Innovative bottom-up solutions to tackle urban poverty

By Adèle Charbonneau

Cities around the world have been experimenting participatory processes - in peace building, mapping, and ensuring women's safety, for example. Such approaches have the advantages of involving the very people concerned with the issues at stake. Yet, it does require important training, pedagogy and follow up as the communities are not always familiar with the tools or the methods used. Learn from four cities in Latin America and India where community-based approaches have been implemented on a diverse range of topics.

According to Jorge Bela, preparing for the post-conflict period is perhaps the most significant challenge that Colombia currently faces. Cali, a city highly vulnerable to problems due to its geographical proximity to large areas still under guerrilla control, has paid particular attention to this issue. One municipal initiative in Cali is the "peace awards." These awards include both individual (Vecinos Calidosos award) and community-led initiatives (Iniciativas Comunitarias award). Participation in the program is open to victims of the armed conflicts and to other individuals or collectives at social risk. The Red Cross also runs the Un Camino Hacia la Paz program which is designed to support the Potrero Grande neighborhood (a planned community built to house some of the people displaced by the conflict). Another interesting initiative led by the Asesoría de Paz was the painting of 29 facades and one bus station by demobilized former combatants.

In Bangalore, community-based approaches have been used by the Participatory Aquifer Mapping (PAQM) project to understand aquifers at a micro-level, include citizens in the process, and develop "actionable knowledge" that encourages practices for sustainable groundwater management. PAQM is a collaborative project, gathering various organizations Biome Environmental Trust (Biome), a Bengaluru-based organization working in the space of sustainable water and sanitation; hydrogeologists from Pune; Mapunity, a software team from Bengaluru; and financial assistance from Wipro technologies private limited as part of the company's sustainability initiatives. The team has achieved a preliminary understanding of the aquifers in the region. However, Aditi Hastak highlights the challenge of communicating these results to the community in an intelligible way, so that the community benefits and this knowledge doesn't become a mere academic exercise but rather an actionable resource.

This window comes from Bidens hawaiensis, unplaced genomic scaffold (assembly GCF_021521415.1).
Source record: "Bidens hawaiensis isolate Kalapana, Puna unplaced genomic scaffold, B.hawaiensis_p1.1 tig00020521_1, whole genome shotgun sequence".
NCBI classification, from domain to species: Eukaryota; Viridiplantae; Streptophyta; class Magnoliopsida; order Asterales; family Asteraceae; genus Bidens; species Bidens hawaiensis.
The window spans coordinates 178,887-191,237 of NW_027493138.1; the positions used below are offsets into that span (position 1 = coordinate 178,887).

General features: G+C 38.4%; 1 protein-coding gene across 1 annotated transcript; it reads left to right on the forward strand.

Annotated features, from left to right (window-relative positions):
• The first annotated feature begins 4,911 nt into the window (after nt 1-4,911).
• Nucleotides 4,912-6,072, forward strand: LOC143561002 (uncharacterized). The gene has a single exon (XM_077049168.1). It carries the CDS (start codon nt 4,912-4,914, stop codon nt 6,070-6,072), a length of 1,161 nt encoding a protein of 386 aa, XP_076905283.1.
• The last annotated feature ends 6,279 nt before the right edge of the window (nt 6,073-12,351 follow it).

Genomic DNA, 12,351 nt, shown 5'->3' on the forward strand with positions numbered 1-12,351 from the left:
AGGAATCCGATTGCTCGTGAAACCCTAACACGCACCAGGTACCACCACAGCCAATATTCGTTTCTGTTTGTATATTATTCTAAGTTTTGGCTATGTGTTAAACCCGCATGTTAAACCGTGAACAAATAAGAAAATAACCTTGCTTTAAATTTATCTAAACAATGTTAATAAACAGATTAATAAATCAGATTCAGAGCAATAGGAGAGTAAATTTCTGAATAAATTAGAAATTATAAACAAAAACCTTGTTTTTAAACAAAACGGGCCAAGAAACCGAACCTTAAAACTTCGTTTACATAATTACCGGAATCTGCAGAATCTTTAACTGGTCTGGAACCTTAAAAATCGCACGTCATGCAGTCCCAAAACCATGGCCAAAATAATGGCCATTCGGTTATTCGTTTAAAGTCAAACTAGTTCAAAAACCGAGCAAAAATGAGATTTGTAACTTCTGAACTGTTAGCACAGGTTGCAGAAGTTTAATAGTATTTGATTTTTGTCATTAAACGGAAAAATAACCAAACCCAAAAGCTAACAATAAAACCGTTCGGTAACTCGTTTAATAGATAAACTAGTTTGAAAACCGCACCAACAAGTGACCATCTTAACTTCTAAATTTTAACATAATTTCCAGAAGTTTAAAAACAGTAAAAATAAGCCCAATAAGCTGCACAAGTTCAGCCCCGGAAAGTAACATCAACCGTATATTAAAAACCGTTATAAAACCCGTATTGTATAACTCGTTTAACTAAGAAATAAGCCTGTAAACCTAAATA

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In Mumbai, Ashali Bhandari talks about initiatives like Society for Nutrition, Education & Health Action's (SNEHA) Little Sister Project and Safe City, which crowd source data on gender-based violence to reduce crimes against women. The Little Sister Project provides women in Dharavi with technology, enabling them to record and map reported cases of violence in the hope of circumventing under reporting. Since June 2014, over 1,000 cases of violence have been reported, averaging at 60 cases every month. On a larger scale, Safecity emerged as a platform for women to report incidents of sexual violence in public spaces in urban India. Along with details about specific incidents, women now have the ability to geotag crimes, creating a map of "hotspots" to identify zones of harassment. Over the last three years, more than 7,500 experiences have been documented on the platform.

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In another field, Felipe Villela presents the first Social Participative Research of Street People, made by the homeless themselves in Sao Paulo. It took almost 170 interviews and more than 500 informal chats to know what homelessness is really like in the city. The research was requested by the StreetPop Committee, a participatory forum with civil society and public agencies delegates linked to the Municipal Secretariat for Human Rights and Citizenship. The Committee helped in selecting the homeless researchers. Every day for eight months, 10 researchers took part in psychoanalyses groups, field work planning advising, and interview techniques workshops with professional journalists. Afterwards, they went back rambling about the streets to research. Among the 13 homeless researchers initially selected only seven managed to finish the job. Now, the ones that stayed were invited to join the municipality's Work Opportunities Program. They will earn a year grant to develop solidarity economy projects.

These articles presented initiatives from around the world to help foster innovative bottom-up solutions successfully. Check out more of the discussion on urban poverty and bottom-up approaches on URB.im and contribute to the debate.

Photo credits: Biome Environmental Trust and Caio Palazzo for Ponte